In 1944, neurologist Ludwig Guttmann was asked by the British government to found the National
I was planning TAKEN as the 2012 Olympic and Paralympic Games were under way in London. This was the first games in which a disabled athlete was to participate not only in the Paralympics but also in the Olympics. I had watched the emergence of South Africa’s ‘Blade Runner’, Oscar Pistorius for some years. In 2012, he made history by being the first double amputee to compete in the 400m against able-bodied athletes. Controversy had raged over whether or not Oscar’s blades gave him an advantage but they were proved to be no advantage at all. In fact a Blade runner is much slower out of the blocks. However, by finishing second in his heat with the very respectable time of 45.44 seconds, Pistorius proved to the watching world that disability could be overcome, that disabled athletes were indeed worthy of the world’s attention. From that moment I wanted a blade-runner in my second novel. Some months prior to the Olympics I had visited Headley Court – the place where injured UK veterans are rehabilitated and two things struck me. One is that many amputees can be on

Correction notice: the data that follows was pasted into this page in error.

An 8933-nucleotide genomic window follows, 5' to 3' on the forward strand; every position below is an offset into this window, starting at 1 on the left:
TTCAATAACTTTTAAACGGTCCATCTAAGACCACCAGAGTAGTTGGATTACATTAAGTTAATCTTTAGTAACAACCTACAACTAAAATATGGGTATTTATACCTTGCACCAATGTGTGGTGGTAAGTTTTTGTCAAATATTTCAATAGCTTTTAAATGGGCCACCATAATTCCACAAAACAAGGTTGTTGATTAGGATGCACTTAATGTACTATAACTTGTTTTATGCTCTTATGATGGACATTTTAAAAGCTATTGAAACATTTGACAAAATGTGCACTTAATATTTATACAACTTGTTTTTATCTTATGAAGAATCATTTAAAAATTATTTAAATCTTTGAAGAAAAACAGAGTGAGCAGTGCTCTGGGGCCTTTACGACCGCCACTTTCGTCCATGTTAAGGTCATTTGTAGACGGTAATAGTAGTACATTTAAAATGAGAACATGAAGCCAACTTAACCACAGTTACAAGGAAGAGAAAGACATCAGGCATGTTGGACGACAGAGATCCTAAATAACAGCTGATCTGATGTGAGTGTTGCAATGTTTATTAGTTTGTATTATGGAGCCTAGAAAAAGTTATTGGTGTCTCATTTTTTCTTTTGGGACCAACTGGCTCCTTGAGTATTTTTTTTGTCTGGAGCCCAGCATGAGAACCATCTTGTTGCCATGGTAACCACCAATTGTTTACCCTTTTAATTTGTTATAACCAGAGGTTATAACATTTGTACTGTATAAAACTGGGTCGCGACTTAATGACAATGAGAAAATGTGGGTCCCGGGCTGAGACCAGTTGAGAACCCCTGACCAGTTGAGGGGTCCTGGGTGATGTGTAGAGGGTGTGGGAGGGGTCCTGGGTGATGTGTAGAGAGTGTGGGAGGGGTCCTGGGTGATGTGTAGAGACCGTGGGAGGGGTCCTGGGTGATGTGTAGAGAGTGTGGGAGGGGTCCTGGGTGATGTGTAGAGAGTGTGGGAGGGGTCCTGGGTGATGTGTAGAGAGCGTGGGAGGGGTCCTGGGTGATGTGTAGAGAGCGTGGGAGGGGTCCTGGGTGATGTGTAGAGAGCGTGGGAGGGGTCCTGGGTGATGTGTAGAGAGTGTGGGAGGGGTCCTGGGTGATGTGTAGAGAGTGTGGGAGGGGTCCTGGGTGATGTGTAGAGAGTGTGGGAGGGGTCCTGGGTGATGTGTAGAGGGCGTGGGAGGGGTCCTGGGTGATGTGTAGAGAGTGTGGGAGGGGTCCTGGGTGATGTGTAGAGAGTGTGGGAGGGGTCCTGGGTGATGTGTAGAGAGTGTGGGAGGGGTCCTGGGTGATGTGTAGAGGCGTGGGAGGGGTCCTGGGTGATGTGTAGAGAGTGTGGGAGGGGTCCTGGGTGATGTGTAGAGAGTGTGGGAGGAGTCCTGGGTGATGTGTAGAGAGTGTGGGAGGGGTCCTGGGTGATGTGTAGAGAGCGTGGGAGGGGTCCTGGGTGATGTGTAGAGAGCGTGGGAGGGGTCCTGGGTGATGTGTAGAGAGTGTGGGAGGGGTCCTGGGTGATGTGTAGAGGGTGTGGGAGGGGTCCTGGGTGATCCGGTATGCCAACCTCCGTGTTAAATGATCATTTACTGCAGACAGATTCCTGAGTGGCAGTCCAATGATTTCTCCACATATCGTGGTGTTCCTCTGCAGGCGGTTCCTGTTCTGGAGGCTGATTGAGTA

|Me with Nick Carter at Headley Court|
This was confirmation for me that TAKEN would have a resonance, that I could write a real-world novel and still incorporate a supernatural element. My novel would have real life superhumans – injured veterans who would endure the same hell as Rio and Jen but whose disabilities would just become so many different abilities. TAKEN was born. As I write, the Invictus games have ended and the Warrior games are about to begin and I hope that TAKEN celebrates the indomitable human spirit just as vigorously. TAKEN is about never giving up, it is about finding good in the most terrible situations and it is about forging a future however dark the past.